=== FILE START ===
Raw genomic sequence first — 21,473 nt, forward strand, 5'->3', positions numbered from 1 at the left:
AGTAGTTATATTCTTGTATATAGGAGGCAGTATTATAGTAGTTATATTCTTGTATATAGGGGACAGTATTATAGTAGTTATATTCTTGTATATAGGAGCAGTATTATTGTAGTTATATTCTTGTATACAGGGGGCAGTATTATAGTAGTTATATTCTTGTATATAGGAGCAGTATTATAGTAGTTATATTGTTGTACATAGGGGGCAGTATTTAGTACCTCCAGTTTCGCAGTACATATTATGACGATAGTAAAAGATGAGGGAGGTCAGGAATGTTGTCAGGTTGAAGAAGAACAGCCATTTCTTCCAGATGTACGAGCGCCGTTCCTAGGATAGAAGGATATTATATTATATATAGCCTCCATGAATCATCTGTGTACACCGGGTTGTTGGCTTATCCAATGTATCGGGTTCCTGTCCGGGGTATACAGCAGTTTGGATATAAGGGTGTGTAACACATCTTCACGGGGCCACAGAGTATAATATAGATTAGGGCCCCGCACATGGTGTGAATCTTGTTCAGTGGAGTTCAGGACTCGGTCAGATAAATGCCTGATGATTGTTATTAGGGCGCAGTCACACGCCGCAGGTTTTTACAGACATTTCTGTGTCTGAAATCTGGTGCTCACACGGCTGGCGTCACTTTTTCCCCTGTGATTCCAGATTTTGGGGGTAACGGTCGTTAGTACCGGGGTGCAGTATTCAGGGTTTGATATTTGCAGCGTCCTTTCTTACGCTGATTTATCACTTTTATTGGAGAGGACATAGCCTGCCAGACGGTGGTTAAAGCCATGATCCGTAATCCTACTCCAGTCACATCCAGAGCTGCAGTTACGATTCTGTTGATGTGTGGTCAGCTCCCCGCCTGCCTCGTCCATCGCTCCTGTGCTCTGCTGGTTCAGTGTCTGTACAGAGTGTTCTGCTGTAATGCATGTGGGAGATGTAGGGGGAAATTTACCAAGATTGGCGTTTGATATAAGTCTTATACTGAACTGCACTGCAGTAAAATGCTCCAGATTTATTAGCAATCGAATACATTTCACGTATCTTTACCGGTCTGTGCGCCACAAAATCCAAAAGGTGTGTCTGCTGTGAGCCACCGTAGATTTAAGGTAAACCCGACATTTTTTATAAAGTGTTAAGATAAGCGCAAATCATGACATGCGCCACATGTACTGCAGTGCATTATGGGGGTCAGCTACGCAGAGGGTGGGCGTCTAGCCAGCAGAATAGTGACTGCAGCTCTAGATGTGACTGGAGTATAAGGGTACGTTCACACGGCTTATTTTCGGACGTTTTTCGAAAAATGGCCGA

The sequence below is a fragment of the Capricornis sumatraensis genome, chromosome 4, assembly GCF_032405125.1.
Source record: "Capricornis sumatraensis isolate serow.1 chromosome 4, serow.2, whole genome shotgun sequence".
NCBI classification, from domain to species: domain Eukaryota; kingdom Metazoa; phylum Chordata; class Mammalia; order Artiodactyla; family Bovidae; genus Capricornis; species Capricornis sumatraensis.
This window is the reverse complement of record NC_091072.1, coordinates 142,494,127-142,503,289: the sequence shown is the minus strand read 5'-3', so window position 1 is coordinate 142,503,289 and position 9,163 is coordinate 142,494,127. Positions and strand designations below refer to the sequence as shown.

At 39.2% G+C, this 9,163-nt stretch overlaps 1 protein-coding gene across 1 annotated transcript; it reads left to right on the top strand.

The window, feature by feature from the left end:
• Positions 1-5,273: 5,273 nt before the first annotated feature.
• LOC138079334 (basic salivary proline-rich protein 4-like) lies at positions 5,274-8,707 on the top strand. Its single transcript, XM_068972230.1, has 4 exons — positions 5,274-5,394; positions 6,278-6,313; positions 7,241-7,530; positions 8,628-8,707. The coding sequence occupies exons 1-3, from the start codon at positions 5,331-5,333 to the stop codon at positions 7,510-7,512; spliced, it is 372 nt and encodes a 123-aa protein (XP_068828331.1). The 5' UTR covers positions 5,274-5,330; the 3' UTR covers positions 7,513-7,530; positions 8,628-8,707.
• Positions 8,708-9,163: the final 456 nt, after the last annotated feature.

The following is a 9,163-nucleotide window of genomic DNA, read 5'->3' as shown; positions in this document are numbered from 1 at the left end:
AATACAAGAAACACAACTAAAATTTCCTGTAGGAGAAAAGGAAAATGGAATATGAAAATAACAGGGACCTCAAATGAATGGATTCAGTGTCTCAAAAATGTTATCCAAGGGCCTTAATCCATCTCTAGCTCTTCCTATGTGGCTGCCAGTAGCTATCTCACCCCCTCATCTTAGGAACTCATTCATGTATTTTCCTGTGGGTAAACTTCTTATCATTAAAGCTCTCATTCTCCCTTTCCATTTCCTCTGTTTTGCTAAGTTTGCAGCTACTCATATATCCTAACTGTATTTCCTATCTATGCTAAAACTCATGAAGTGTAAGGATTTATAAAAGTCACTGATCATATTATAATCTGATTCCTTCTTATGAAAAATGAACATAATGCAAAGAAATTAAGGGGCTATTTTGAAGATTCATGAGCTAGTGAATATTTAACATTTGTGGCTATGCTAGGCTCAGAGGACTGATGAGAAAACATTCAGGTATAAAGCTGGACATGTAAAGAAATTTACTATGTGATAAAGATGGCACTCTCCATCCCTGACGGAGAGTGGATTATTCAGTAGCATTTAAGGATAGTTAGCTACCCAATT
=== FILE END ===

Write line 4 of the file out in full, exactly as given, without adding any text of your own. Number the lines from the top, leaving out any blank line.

Source record: "Capricornis sumatraensis isolate serow.1 chromosome 4, serow.2, whole genome shotgun sequence".